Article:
Tropentag, September 17 - 19, 2018 in Ghent
"Global food security and food safety: The role of universities"
Cocoa Agroforestry as Climate Change Adaptation Strategy in Ivory Coast: Scientist's versus Farmer's Perceptions
Valentin L.F. Wolf1, Issaka Abdulai1, Esther Fichtler1, Reimund P. Rötter1, Christophe N. Kouame2
1Georg-August-Universität Göttingen, Dept. of Crop Sciences - Tropical Agronomy, Germany
2World Agroforestry Centre, Ivory Coast
Cocoa production in Ivory Coast is important for sustaining global supply, national economy and income of smallholder farmers but climate change poses a serious threat. Therefore, sustainable and resilient cocoa production systems are of crucial importance. Agroforestry is seen as an option to adapt the cocoa farming systems to projected changes of increase drought frequency and severity. However, there is ongoing scientific debate about the actual protective (microclimate moderation) and complementary resources (soil water and nutrients) use between shade trees and cocoa plants especially under drought conditions.
Objective of the study was to evaluate shade tree use intensity along precipitation gradient against the basic hypothesis that cocoa agroforestry practice increases with more challenging climate. Research was conducted on-farm in three climatically different regions classified by their annual precipitation as dry (1,000 mm), medium (1,500 mm), and wet (1,800 mm). Farms were characterised regarding shade tree species composition, shade cover, and plantation size. Farmers were interviewed about their recorded yield, farming practices and perception on shade and drought interaction.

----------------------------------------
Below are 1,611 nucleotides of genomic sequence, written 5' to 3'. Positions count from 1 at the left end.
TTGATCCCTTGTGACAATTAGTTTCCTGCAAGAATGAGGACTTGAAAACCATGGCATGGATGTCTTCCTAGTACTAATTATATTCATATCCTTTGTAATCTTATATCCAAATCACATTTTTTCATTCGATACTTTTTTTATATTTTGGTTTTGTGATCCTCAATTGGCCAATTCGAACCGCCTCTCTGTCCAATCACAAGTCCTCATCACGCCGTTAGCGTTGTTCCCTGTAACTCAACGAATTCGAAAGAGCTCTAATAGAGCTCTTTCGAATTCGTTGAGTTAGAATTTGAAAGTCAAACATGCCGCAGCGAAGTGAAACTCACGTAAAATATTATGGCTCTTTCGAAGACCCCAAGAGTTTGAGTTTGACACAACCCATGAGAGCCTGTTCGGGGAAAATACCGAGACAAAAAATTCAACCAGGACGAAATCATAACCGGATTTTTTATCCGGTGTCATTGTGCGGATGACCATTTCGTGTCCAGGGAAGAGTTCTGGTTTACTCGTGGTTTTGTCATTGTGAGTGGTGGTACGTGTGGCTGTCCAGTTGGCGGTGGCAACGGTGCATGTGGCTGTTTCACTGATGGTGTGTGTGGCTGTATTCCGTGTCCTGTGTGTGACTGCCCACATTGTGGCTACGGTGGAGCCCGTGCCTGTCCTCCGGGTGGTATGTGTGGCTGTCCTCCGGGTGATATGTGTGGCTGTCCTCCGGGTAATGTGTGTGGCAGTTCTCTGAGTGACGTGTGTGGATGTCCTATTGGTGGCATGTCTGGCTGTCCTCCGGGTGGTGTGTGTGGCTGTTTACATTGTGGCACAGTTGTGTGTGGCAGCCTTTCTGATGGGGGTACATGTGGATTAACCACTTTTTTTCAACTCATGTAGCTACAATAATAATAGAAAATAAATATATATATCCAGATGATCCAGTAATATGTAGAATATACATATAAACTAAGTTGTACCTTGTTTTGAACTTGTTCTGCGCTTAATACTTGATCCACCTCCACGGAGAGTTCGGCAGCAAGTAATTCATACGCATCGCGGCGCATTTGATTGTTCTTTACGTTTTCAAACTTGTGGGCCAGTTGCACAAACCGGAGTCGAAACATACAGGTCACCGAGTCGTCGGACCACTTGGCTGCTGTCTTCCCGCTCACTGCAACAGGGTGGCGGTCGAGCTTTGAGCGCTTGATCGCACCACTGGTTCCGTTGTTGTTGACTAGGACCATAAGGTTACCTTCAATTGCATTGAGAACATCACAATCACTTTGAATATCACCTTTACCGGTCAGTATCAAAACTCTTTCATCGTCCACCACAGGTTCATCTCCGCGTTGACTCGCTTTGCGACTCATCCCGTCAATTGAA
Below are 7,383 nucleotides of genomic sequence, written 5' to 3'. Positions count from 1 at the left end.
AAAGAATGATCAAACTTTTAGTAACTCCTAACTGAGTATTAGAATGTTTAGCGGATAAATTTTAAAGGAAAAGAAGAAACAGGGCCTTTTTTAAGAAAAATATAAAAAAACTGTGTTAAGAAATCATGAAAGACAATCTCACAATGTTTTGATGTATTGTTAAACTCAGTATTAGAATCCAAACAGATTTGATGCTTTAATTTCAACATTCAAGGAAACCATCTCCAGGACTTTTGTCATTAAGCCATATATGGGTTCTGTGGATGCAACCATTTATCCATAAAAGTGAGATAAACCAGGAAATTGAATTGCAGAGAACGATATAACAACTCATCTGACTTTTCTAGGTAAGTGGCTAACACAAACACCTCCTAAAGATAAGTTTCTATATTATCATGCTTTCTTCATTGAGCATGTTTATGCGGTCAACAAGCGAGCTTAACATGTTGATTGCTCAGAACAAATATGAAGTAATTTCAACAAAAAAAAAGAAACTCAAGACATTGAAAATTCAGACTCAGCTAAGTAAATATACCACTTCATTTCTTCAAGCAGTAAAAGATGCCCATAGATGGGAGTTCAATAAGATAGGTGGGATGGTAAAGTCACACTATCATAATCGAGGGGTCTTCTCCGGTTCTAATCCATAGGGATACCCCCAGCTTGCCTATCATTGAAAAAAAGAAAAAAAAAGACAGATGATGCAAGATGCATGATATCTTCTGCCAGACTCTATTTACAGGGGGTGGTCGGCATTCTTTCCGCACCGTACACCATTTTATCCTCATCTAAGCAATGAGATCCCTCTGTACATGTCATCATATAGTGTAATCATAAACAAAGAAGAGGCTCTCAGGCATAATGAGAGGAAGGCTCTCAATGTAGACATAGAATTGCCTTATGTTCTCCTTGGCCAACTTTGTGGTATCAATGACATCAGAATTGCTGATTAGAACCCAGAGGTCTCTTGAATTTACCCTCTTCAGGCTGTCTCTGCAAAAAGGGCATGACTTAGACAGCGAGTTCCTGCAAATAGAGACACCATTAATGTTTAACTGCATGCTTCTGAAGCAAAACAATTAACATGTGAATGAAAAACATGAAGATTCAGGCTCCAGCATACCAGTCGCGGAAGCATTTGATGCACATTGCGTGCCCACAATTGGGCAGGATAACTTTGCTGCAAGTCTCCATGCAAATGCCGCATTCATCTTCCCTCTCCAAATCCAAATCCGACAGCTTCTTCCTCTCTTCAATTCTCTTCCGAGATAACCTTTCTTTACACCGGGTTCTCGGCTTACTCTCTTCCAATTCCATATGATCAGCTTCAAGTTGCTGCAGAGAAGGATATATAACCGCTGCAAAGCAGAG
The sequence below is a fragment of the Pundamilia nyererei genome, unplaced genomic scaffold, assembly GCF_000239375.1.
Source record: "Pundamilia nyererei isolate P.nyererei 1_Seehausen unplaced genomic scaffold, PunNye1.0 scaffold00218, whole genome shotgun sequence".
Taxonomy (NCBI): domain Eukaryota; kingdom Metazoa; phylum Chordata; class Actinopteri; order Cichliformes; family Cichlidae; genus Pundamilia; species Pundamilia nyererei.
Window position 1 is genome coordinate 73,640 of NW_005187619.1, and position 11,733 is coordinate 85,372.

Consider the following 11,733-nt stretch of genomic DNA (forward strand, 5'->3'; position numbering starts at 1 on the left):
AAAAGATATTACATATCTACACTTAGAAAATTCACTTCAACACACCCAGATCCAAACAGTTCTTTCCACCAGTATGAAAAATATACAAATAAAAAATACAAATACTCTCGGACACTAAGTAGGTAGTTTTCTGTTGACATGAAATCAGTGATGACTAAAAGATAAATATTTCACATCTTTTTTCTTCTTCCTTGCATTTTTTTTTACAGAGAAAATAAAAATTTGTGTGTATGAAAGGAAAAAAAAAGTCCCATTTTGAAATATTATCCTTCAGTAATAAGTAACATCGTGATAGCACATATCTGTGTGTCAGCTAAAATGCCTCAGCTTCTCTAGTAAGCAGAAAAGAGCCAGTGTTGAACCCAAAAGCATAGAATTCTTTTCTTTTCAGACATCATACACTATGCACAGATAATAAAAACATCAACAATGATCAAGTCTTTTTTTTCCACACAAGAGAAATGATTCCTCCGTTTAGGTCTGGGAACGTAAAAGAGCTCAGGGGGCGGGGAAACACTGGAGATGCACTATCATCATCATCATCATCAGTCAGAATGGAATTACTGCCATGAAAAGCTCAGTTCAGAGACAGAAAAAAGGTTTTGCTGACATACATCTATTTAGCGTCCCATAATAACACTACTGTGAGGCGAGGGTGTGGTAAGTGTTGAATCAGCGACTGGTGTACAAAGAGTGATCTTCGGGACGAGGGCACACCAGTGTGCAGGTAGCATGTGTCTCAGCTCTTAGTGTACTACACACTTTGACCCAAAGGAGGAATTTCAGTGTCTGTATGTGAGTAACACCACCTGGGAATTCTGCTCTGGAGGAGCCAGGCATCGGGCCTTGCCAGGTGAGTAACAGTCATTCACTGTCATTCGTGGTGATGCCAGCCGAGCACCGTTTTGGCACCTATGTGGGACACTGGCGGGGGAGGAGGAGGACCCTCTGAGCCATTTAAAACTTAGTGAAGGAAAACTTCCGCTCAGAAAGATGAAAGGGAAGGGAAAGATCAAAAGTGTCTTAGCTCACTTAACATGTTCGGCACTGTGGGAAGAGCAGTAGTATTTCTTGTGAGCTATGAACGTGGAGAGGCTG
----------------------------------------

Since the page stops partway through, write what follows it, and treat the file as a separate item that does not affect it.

Contrary to the expectations, the cocoa plantations showed no significant differences in yield, shade cover, cocoa tree density, and cocoa biomass across the climatic gradient. Yield median varied from 0.7 (wet) to 0.8 t ha-1 (medium), shade cover median ranged from 10 (dry) to 17% (medium), cocoa tree density median was between 1,100 (medium) to 1,400 trees ha-1 (wet), and cocoa aboveground biomass median from 32 (wet) to 45 t ha-1 (medium). The farmer interviews revealed a large difference in farmer's perceptions across the regions regarding drought mitigating effects of shade trees. While in the dry region shade trees were seen rather to have negative effects by 50% of the farmers, in the medium and wet regions the shade trees were largely seen positive and a suitable adaptation measures against drought.
Farmers did not increase their shade tree use to adapt their cocoa farming systems in climatically less suitable region. In conclusion, the currently recommended agroforestry systems are not equally suitable along the climatic gradient of cocoa production in Ivory Coast.
Keywords: Agroforestry, climate adaptation, Theobroma cacao, West Africa
Contact Address: Valentin L.F. Wolf, Georg-August-Universität Göttingen, Dept. of Crop Sciences - Tropical Agronomy, Griesbachstr. 6 , 37077 Göttingen, Germany, e-mail: ValentinWolfgmail.com